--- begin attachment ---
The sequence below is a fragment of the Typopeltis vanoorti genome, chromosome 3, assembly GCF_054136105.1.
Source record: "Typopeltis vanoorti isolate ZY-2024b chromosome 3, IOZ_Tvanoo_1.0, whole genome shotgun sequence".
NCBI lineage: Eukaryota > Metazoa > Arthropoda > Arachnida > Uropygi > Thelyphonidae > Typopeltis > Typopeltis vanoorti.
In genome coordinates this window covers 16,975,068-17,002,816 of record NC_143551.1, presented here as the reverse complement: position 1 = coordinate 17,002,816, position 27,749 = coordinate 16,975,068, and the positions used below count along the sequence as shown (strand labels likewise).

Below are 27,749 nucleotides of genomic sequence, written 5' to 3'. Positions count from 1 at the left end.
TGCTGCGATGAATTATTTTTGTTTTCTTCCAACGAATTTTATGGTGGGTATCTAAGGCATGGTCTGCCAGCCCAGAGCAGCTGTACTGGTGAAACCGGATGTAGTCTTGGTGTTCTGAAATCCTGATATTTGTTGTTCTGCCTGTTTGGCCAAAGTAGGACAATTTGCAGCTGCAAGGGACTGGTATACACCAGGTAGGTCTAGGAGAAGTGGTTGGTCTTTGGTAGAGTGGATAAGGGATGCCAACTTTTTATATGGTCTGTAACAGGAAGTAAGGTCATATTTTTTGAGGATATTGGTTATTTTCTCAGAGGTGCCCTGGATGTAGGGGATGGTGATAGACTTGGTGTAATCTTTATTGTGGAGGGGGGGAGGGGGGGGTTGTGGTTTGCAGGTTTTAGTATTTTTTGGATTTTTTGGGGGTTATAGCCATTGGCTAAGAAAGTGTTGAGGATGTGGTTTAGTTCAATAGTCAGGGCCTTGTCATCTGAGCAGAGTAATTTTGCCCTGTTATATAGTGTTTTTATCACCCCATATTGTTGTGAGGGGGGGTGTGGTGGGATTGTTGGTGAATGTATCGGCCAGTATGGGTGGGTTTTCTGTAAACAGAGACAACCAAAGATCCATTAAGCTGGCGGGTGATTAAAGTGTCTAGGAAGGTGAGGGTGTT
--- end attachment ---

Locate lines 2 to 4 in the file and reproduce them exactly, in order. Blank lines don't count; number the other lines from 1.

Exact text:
Source record: "Typopeltis vanoorti isolate ZY-2024b chromosome 3, IOZ_Tvanoo_1.0, whole genome shotgun sequence".
NCBI lineage: Eukaryota > Metazoa > Arthropoda > Arachnida > Uropygi > Thelyphonidae > Typopeltis > Typopeltis vanoorti.
In genome coordinates this window covers 16,975,068-17,002,816 of record NC_143551.1, presented here as the reverse complement: position 1 = coordinate 17,002,816, position 27,749 = coordinate 16,975,068, and the positions used below count along the sequence as shown (strand labels likewise).